Print this article | Return to Article | Return to CFO.com
With identity theft and terrorism now constant threats, corporations have begun to see the value of biometrics.
Marie Leone, CFO.com | US
October 7, 2002
Brief: In this post 9/11 era of heightened corporate security, Big Brother is big business. According to the International Biometric Industry Association, the biometrics market will jump from $165 million a year in 2000 to $2.5 billion by the end of the decade. Even discounting the usual industry association fluff-factor, it's clear that biometrics will play a real — and increasingly important — role in the transacting of business.
What It Is: Simply put, biometrics ascertain identity by analyzing unique physical characteristics. Technologies already exist that identify individuals by fingerprints, faces, voices, and, yes, even irises. But biometric devices can ID people by more unusual human characteristics as well, including ear patterns, walking gaits and... well... body odors. When a high degree of accuracy is required, users often deploy several biometrics in tandem.
Skinny: Fingerprint identification remains the mainstay of the biometrics industry, representing well over half of the total commercial biometrics market. Currently, the U.S. government is the primary buyer of fingerprint biometrics. But experts say fingerprint technology will likely play a big part in electronic commerce. In coming years, computer keyboards, cell phones, and personal digital assistants will come equipped with fingerprint scanners and sensors.
Moreover, since no two ridge patterns are the same, some experts believe fingerprint scans will someday replace credit cards. A fingerprint would serve not only to identify a customer, but also would automatically link to a bank account or credit-card number. Such an application has tremendous potential for retail gas-station chains, as well as service providers like restaurants and hotels.
Iris scanning is probably the most accurate way to determine is someone is who they say they are. Amazingly, the statistical false-rejection rate for iris recognition systems is 0 percent, compared with 3 percent in fingerprint recognition systems.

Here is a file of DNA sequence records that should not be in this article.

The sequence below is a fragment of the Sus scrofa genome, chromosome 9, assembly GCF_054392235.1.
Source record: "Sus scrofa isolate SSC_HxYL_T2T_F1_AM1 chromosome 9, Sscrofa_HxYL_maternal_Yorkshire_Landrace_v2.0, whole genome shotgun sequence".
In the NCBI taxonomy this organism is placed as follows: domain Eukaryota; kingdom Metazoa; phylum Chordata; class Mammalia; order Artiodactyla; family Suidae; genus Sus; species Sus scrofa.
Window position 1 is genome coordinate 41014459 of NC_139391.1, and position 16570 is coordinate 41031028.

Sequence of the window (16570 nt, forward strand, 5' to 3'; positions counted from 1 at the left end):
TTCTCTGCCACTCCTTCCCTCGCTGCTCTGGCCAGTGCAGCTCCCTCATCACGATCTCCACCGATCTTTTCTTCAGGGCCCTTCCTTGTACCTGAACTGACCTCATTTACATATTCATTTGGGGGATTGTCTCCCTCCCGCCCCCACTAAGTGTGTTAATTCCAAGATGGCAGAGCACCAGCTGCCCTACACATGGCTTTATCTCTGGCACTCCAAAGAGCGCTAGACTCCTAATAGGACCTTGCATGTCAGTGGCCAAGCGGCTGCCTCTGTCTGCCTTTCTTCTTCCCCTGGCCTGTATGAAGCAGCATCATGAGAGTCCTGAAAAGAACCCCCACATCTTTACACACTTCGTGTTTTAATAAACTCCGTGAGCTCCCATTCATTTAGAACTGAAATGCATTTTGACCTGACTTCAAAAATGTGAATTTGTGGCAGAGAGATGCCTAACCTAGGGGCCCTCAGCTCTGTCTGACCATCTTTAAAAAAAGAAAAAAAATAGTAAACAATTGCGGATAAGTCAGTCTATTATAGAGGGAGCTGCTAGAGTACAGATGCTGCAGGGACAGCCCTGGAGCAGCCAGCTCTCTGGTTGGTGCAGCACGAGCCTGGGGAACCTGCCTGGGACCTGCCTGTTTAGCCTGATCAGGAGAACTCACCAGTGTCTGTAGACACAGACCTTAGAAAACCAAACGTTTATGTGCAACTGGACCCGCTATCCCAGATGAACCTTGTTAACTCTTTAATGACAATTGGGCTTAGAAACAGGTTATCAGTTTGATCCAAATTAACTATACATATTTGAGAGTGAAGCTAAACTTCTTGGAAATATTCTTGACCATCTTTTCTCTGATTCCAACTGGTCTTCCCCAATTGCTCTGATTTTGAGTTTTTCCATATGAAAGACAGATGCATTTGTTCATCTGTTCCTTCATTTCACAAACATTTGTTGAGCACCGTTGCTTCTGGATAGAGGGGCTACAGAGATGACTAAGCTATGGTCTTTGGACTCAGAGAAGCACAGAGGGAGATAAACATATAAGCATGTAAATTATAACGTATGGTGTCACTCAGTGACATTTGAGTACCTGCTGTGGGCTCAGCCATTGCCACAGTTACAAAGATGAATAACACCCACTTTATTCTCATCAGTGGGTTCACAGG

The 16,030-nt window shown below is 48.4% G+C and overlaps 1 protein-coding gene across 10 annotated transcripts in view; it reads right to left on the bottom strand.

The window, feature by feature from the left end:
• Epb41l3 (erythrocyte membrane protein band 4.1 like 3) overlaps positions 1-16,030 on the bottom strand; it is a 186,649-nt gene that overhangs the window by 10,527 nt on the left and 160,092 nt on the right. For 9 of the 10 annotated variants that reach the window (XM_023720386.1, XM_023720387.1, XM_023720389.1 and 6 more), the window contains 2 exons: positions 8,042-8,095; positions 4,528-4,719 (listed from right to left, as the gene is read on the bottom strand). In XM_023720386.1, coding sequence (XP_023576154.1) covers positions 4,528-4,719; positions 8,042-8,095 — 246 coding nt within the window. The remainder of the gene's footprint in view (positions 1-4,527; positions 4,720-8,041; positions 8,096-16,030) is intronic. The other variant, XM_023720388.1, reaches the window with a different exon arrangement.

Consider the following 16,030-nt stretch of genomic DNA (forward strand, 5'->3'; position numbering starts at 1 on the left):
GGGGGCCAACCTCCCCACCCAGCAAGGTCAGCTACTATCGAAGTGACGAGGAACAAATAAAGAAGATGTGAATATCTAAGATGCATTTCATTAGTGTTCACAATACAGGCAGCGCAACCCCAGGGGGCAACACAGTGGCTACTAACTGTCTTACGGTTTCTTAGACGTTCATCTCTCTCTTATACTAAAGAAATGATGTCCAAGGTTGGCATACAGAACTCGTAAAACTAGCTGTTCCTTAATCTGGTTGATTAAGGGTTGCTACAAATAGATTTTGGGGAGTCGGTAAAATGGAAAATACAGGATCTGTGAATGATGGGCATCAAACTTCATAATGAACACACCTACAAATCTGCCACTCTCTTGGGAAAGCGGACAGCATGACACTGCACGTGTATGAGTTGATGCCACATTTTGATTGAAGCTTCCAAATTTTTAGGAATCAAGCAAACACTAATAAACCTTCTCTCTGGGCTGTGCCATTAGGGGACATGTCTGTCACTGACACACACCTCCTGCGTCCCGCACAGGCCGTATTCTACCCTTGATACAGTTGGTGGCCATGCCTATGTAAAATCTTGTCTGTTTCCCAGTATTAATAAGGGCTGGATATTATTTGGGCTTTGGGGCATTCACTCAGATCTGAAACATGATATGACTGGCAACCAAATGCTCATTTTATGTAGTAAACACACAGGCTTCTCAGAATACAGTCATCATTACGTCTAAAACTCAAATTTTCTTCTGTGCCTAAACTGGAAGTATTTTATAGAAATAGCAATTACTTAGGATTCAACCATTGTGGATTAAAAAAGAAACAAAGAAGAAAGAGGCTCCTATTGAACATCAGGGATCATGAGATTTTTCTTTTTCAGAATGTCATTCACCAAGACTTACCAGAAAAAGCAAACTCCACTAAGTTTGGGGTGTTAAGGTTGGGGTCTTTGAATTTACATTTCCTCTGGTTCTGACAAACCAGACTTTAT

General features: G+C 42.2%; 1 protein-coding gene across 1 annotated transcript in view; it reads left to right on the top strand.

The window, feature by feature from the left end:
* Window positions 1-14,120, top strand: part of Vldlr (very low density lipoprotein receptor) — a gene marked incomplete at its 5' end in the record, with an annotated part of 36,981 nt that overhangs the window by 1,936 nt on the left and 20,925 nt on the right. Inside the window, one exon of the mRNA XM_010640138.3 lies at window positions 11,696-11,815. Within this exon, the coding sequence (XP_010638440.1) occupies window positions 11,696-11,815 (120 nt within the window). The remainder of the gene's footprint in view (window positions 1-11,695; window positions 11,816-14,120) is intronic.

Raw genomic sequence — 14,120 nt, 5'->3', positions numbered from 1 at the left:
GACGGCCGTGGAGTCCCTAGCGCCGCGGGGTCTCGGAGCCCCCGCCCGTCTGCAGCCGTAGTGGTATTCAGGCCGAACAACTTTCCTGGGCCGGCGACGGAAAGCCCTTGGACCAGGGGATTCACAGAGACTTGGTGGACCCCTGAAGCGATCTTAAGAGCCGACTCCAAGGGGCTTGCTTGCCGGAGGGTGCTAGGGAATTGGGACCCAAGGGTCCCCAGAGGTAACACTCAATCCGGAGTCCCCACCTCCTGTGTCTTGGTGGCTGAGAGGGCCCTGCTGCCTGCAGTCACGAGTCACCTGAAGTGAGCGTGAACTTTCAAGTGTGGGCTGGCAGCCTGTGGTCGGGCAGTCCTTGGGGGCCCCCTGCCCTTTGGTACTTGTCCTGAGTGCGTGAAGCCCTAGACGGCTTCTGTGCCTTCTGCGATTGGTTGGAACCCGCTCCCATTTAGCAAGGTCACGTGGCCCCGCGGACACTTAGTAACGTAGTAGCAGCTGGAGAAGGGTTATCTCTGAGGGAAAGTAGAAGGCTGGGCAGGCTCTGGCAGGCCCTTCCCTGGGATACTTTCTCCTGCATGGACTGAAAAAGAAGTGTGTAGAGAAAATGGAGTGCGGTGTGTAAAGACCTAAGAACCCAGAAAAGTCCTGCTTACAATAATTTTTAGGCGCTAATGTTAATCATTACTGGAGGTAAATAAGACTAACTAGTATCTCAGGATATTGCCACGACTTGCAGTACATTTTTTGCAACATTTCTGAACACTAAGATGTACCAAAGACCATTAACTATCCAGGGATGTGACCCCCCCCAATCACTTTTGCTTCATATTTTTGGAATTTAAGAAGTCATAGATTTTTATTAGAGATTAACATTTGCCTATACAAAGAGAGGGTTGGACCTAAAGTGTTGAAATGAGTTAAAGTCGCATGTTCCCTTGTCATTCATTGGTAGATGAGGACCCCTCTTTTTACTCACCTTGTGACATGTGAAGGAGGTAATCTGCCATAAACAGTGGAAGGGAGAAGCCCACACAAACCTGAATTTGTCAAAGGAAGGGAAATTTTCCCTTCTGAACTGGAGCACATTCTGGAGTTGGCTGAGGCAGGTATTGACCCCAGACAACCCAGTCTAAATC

To date, few corporations have bought into iris recognition technology. The reason? Such systems are pricey — almost twice the cost of a comparable fingerprint system. Moreover, they're a bit intrusive, requiring high compliance from users who must stare into a camera lens for a few seconds to allow recognition.
Nevertheless, the first major commercial venture into iris-identification is already underway. Two U.K. airlines, Virgin Atlantic and British Airways, recently announced a joint five-month trial of a self-service iris recognition system at Heathrow Airport. Frequent international passengers can volunteer to have their irises scanned and entered into a database. Once the customers show up at customs, they simply look into a biometric reader that verifies their identities to U.K. immigration officials.
Experts point out that even oddball biometrics have their place in the commercial world. Even gait recognition, which relies on the changing measurements between body parts as a subject moves, has commercial potential — particularly when used in conjunction with other techniques. Scientists say cross-referencing two techniques brings the likelihood of an accurate assessment to 99.999 percent.
ETA: Five years.